Throughout this knowledge module, reference to certain provisions or sections of a piece of legislation, part of a legal judgment, or aspect of a practice does not imply that the legislation, judgment, or practice is considered in its entirety to be a good example or a promising practice.

Some of the laws cited herein may contain provisions which authorize the death penalty. In light of the United Nations General Assembly resolutions 62/14963/16865/206, and 67/176 calling for a moratorium on and ultimate abolition of capital punishment, the death penalty should not be included in sentencing provisions for crimes of violence against women and girls.

Other Provisions Related to Domestic Violence LawsResources for Developing Legislation on Domestic Violence
Sexual Harassment in Sport Tools for Drafting Sexual Harassment Laws and Policies
Immigration Provisions Resources for developing legislation on sex trafficking of women and girls
Child Protection Provisions Resources on Forced and Child Marriage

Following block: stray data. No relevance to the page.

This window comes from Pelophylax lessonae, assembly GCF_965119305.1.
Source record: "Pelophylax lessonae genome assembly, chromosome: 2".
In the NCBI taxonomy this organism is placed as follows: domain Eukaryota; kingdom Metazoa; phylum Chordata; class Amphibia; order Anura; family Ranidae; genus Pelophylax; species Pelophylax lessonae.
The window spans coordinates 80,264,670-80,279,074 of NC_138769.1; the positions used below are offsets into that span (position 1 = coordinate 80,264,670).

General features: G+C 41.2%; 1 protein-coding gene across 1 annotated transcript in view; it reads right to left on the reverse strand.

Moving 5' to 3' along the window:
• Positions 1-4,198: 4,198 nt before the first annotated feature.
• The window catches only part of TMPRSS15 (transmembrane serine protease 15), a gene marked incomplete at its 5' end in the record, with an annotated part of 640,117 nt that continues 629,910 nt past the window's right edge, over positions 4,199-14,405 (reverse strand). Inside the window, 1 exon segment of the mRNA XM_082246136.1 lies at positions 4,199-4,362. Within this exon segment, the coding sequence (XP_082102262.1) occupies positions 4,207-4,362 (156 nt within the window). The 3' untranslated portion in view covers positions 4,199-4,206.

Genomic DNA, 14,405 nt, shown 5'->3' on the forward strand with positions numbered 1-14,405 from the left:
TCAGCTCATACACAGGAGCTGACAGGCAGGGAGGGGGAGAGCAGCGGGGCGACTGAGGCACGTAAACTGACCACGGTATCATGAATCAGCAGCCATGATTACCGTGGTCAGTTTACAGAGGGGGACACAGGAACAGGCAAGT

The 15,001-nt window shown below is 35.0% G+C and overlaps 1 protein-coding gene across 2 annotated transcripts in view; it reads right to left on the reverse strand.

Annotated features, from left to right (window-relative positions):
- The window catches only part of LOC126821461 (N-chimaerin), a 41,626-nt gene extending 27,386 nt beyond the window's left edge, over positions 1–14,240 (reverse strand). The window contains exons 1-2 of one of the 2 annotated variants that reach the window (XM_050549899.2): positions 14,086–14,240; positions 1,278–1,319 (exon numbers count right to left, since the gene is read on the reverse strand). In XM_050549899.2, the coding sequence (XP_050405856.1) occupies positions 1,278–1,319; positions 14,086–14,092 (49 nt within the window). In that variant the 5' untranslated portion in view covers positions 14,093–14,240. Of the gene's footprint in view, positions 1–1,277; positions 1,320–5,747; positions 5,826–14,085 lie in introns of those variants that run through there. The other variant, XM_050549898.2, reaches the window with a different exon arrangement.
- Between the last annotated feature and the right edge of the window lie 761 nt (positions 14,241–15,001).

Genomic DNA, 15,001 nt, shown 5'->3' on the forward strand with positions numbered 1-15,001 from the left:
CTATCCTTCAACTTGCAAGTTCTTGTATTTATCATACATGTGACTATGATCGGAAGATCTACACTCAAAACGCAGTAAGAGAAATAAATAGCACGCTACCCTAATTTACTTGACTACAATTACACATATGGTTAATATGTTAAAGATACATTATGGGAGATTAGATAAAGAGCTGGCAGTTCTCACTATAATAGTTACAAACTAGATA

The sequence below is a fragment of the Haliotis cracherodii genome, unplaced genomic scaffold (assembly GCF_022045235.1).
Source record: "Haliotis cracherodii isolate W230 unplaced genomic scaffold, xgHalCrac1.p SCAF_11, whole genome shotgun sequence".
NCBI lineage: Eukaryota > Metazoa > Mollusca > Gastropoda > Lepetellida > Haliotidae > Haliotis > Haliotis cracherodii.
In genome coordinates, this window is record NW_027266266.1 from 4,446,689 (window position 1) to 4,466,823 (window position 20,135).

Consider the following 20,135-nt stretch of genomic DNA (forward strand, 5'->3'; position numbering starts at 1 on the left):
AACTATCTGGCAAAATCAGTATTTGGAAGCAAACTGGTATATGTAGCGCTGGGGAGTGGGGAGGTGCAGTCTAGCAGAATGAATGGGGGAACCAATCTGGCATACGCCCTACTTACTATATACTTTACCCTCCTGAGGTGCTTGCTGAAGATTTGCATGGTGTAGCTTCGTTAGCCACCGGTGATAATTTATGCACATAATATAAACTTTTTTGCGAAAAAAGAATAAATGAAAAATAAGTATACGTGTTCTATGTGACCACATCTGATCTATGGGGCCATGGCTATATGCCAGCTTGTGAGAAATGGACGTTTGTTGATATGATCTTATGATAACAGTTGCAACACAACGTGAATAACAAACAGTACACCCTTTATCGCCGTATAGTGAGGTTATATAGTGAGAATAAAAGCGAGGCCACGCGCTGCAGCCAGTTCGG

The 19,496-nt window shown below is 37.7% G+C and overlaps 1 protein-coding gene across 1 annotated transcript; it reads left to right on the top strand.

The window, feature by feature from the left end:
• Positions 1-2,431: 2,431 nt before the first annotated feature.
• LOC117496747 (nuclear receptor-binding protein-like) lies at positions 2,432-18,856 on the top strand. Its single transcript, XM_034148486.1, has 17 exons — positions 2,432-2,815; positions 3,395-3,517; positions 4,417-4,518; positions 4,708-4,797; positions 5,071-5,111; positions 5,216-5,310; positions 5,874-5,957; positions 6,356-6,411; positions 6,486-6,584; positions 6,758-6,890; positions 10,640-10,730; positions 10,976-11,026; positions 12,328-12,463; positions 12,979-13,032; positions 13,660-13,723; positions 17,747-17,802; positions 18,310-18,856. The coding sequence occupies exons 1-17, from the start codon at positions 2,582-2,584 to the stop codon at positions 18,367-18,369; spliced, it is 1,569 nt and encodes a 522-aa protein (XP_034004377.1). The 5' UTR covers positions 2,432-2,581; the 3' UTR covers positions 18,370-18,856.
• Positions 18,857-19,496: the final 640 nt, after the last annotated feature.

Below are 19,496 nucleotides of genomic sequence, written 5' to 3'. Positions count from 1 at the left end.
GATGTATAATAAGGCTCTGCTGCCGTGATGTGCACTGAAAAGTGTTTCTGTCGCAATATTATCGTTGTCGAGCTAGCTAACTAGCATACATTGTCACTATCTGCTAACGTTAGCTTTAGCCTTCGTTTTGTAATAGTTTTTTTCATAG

Other provisions related to dowry-related and domestic violence laws
Related Tools

Ensure that the Goal of the Legislation Is Well-Defined

Last edited: October 26, 2010

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The goal of legislation on violence against women and girls should be “…to prevent violence against women, to ensure investigation, prosecution and punishment of perpetrators, and to provide protection and support for complainants/survivors of violence.” (UN Handbook, p. 65). A clearly drafted goal enables all who draft legislation and who work for its passage to review potential language in light of this goal, and to reject language which does not support it. Legislation drafted with this goal in mind will also establish a standard of intolerable behavior, deter misconduct, and provide remedies to survivors. (UN Secretary-General’s in-depth study on violence against women, p. 83).